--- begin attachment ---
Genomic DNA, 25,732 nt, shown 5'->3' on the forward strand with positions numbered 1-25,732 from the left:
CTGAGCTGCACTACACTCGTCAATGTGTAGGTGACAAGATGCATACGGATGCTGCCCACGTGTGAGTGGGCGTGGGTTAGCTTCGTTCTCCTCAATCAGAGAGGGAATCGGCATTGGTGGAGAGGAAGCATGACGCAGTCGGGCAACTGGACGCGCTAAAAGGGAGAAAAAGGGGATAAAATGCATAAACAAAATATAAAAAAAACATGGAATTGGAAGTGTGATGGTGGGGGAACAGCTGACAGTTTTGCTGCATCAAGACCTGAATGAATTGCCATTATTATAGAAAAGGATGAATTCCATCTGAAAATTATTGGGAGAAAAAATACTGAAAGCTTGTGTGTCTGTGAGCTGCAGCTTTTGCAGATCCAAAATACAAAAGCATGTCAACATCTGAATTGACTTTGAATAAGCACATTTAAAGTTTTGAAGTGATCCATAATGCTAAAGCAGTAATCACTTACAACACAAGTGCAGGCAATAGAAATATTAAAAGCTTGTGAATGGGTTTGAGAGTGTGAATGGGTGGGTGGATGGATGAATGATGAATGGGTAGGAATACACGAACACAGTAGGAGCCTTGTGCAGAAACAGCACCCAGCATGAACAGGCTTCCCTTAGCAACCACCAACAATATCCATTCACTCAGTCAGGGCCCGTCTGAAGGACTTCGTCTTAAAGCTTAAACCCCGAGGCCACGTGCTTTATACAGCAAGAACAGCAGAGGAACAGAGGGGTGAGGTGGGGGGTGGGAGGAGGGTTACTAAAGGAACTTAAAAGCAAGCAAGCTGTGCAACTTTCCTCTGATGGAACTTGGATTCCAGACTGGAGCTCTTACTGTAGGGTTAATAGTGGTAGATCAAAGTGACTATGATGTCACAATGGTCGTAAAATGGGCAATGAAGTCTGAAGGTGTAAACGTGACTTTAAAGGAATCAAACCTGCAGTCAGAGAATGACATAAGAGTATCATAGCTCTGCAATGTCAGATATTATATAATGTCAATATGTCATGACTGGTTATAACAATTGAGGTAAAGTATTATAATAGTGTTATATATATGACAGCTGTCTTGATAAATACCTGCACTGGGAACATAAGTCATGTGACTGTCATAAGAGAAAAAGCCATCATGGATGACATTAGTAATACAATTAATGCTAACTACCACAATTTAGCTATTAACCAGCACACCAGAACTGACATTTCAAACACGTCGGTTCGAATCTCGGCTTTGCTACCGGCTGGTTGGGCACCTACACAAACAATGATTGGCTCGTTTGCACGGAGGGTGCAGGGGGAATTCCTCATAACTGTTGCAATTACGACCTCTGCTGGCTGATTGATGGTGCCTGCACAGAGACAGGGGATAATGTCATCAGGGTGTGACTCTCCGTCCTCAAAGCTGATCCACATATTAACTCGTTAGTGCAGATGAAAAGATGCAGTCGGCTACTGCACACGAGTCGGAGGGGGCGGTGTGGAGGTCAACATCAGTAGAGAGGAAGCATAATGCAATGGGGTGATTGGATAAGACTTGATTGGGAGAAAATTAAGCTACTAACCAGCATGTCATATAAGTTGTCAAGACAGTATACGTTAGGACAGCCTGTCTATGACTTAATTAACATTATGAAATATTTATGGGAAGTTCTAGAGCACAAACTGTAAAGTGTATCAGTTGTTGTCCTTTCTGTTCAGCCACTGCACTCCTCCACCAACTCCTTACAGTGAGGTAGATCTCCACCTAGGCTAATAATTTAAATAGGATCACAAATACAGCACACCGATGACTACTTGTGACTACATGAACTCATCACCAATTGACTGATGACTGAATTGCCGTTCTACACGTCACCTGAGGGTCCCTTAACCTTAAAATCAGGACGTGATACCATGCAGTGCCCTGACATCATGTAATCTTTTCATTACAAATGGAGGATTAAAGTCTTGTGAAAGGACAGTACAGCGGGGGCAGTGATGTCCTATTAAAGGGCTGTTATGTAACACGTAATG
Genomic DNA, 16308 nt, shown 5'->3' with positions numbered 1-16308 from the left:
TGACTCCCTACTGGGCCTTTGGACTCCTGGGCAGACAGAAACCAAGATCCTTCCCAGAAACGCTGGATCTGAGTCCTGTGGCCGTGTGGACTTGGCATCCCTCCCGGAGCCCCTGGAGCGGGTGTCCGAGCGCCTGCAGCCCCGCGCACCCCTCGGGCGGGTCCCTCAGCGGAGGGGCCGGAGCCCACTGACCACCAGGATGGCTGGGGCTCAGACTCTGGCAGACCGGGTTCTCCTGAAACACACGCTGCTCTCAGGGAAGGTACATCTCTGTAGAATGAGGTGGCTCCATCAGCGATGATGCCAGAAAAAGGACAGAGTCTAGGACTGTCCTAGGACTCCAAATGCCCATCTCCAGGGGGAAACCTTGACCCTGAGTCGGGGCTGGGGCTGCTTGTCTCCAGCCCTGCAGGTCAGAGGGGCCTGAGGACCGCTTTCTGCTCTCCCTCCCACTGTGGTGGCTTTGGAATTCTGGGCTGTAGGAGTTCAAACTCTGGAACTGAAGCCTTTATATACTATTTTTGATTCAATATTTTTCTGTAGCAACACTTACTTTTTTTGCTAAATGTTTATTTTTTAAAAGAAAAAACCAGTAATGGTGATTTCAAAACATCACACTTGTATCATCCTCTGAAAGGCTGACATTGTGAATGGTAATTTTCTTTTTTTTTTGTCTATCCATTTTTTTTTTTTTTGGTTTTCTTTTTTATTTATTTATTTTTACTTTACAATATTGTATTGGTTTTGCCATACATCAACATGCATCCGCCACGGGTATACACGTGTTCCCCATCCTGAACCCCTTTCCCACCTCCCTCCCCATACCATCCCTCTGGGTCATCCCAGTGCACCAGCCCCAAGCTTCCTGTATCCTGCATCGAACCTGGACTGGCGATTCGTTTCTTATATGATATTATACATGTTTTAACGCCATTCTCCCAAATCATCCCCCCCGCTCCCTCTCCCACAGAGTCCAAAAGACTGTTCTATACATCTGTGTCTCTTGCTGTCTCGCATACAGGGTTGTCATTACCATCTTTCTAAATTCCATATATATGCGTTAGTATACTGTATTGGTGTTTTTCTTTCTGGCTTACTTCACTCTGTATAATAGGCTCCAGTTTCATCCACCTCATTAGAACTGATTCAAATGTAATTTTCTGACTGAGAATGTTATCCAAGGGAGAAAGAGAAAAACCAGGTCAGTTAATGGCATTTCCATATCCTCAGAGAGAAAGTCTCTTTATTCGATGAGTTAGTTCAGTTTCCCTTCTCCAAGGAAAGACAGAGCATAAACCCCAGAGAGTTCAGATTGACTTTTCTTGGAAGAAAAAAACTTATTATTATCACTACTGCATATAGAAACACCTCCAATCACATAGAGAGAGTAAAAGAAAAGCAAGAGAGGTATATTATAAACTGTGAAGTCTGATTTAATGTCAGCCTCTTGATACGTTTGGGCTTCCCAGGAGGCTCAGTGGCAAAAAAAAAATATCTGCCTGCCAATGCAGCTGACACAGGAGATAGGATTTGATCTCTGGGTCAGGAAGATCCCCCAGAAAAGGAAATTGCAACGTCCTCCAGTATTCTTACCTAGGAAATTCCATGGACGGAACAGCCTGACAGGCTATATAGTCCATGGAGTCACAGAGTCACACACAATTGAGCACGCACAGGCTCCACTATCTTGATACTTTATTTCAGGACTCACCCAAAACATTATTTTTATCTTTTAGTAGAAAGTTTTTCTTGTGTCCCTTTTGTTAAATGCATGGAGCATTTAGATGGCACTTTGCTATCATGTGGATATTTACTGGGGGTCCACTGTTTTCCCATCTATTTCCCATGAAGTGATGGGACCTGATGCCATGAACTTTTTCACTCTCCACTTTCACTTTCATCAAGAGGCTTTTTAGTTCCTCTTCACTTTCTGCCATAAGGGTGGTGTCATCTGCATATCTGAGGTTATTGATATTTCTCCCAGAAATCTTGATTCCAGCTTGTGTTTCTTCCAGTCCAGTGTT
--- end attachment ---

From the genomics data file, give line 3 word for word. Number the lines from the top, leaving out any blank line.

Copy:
Genomic DNA, 16308 nt, shown 5'->3' with positions numbered 1-16308 from the left: